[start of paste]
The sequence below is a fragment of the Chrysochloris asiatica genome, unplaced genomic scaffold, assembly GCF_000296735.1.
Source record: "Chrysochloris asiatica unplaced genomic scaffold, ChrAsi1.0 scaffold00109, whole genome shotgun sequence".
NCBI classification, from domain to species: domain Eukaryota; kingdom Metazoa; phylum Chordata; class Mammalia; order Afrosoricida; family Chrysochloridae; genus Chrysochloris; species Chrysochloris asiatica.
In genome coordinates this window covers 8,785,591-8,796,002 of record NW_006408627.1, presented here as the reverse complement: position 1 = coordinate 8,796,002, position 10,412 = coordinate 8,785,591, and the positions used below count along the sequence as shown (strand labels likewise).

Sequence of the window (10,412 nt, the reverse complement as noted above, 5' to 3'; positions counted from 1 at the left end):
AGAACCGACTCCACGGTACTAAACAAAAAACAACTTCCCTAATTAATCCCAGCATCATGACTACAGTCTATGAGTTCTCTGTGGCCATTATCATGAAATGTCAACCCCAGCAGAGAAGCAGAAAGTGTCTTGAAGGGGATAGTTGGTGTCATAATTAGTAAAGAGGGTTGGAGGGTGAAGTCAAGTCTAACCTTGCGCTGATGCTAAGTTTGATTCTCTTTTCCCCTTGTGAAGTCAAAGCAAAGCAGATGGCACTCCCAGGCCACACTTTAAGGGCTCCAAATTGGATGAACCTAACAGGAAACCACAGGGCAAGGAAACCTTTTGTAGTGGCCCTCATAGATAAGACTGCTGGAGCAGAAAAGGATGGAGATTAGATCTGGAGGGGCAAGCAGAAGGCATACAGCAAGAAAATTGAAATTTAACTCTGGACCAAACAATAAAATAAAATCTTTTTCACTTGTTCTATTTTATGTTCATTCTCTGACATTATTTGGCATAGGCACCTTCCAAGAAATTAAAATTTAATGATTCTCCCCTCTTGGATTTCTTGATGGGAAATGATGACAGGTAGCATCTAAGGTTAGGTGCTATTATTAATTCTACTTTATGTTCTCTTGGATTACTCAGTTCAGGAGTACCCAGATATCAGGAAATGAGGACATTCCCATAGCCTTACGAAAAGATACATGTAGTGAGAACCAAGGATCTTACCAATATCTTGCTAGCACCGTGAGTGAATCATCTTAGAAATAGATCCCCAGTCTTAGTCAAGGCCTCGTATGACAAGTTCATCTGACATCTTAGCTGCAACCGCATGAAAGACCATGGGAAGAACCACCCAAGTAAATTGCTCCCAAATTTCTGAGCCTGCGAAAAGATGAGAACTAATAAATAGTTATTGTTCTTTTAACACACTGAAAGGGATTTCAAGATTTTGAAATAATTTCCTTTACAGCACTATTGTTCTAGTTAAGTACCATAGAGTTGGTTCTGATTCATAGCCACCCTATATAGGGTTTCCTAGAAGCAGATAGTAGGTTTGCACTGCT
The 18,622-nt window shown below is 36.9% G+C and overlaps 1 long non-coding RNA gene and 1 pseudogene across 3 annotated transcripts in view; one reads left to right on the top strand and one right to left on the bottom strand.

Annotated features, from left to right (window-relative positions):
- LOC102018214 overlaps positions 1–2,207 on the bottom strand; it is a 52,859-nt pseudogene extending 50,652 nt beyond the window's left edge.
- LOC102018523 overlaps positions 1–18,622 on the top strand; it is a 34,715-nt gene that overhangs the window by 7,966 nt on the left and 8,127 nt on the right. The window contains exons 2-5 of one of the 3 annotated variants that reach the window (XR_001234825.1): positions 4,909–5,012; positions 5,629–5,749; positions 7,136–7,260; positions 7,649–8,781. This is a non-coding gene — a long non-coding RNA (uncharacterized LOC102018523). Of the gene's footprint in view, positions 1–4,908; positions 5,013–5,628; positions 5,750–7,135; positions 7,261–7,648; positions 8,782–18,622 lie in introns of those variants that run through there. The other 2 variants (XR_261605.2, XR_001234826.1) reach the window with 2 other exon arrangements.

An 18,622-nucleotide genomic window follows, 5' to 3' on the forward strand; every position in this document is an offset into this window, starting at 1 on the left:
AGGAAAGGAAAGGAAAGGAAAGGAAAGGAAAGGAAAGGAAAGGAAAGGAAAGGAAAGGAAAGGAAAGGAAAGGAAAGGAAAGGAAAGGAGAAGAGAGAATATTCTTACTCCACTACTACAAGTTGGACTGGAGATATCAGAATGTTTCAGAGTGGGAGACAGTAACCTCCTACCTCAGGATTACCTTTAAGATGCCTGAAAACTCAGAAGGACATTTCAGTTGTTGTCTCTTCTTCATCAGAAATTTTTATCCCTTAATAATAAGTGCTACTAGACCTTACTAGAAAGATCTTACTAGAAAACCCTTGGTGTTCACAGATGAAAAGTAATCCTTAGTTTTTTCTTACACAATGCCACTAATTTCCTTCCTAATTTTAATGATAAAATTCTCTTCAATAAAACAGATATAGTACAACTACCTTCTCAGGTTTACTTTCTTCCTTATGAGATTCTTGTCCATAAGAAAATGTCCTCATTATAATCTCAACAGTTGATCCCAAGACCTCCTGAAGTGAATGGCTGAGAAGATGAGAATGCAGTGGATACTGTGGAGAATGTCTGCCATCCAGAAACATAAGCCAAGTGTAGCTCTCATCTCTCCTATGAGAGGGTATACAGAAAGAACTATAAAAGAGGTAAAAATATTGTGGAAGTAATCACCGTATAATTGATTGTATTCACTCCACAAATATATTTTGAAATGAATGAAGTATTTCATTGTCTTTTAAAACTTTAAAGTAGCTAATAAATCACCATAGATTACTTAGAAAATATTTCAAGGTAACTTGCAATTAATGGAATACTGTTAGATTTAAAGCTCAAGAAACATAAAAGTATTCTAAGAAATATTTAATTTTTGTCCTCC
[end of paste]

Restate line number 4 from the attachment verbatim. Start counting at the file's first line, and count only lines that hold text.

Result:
In genome coordinates this window covers 8,785,591-8,796,002 of record NW_006408627.1, presented here as the reverse complement: position 1 = coordinate 8,796,002, position 10,412 = coordinate 8,785,591, and the positions used below count along the sequence as shown (strand labels likewise).